Geneva, Switzerland: The administration of plant-derived extracts containing a two-to-one ratio of CBD to THC is associated with behavioral improvements and few adverse side effects in dementia patients, according to data published in the journal Frontiers in Aging Neuroscience.
A team of Swiss researchers assessed the long-term safety and efficacy of the adjunctive use of cannabis extracts in a cohort of dementia patients (mean age: 81 years). Participants received an average of 12.4 mgs of THC and 24.8 mgs of CBD per day for up to 13 months.
Investigators reported “marked improvements” in patients’ symptoms over the course of the trial, including reduced agitation. They reported “no problems related to the treatment and limited adverse drug reactions.”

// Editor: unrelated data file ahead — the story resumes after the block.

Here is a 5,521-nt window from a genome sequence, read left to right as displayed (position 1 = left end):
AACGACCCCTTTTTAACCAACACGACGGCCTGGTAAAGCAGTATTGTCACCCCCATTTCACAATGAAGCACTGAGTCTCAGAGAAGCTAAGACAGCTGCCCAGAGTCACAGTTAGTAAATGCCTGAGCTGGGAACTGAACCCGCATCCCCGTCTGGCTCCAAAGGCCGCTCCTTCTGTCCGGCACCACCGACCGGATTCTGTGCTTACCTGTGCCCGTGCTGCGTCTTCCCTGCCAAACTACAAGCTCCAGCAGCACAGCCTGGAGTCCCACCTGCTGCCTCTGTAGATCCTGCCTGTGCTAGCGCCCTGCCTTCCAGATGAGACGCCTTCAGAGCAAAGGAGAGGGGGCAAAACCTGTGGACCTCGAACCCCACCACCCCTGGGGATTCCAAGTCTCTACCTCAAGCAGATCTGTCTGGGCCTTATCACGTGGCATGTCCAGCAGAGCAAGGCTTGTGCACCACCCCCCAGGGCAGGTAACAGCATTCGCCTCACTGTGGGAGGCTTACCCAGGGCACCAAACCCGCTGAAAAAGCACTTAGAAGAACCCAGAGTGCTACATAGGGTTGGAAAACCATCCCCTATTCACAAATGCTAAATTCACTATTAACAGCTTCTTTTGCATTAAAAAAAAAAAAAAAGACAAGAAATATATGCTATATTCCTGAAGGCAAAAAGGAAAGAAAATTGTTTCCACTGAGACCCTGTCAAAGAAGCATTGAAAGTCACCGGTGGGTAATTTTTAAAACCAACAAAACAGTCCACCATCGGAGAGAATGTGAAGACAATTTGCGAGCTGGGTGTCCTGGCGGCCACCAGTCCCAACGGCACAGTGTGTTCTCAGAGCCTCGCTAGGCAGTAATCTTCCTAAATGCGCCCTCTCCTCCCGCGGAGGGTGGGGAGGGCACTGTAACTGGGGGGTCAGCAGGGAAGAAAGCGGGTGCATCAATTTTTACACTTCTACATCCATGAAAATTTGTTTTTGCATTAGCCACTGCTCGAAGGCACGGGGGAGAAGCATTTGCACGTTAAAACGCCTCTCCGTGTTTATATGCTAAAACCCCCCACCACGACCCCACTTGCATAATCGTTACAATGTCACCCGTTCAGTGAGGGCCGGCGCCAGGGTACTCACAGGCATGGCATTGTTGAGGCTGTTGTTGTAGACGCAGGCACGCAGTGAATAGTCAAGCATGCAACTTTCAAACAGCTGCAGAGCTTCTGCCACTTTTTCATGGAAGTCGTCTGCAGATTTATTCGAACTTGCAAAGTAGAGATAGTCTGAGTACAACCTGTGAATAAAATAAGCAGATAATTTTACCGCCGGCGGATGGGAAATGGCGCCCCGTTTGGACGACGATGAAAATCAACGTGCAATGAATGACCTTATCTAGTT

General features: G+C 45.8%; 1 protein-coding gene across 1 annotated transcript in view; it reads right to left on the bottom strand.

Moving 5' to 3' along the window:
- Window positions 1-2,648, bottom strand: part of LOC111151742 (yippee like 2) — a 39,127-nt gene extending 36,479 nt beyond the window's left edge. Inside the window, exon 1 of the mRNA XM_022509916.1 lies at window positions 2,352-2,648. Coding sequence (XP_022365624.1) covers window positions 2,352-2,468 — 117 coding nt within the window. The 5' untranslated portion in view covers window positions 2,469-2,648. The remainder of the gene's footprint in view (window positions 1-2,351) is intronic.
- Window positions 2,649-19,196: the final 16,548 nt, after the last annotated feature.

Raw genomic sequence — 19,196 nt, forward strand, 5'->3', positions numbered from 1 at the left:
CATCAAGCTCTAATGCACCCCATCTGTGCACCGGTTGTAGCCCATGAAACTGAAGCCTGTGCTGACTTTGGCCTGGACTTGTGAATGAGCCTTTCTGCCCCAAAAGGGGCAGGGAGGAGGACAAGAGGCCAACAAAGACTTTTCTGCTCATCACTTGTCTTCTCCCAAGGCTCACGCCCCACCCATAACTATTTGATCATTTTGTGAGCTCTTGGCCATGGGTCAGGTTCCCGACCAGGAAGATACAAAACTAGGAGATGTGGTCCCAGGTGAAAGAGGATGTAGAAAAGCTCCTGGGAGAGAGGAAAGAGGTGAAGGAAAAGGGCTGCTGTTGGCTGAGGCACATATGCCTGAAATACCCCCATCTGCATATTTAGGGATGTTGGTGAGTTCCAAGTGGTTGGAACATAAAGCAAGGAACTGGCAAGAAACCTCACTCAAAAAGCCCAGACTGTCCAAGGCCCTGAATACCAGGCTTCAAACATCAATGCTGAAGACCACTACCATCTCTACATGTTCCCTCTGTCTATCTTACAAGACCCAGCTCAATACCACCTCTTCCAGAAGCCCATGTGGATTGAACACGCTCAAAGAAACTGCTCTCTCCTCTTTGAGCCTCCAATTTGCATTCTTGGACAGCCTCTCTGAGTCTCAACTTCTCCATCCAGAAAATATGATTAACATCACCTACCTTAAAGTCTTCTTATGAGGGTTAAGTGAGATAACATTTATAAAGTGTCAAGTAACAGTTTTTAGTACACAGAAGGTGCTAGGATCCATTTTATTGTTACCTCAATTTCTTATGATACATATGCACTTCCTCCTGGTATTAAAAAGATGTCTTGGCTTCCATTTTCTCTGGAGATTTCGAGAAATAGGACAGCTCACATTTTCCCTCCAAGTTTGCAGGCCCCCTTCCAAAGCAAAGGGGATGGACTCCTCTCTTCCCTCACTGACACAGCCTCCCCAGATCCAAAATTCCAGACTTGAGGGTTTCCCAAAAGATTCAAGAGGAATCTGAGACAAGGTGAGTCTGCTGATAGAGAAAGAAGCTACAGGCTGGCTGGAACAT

They concluded, “A long-term THC/CBD (1:2) medication can be administered safely and with overall positive clinical improvement to poly medicated older adults with severe dementia and associated problems.”
The study’s results are similar to those recently reported in a placebo-controlled trial which determined that the sublingual administration of CBD-dominant plant extracts reduced agitation and improved sleep in dementia patients.
Full text of the study, “Cannabinoids for behavioral symptoms in severe dementia: Safety and feasibility in a long-term pilot observational study in nineteen patients,” appears in Frontiers in Aging Neuroscience.
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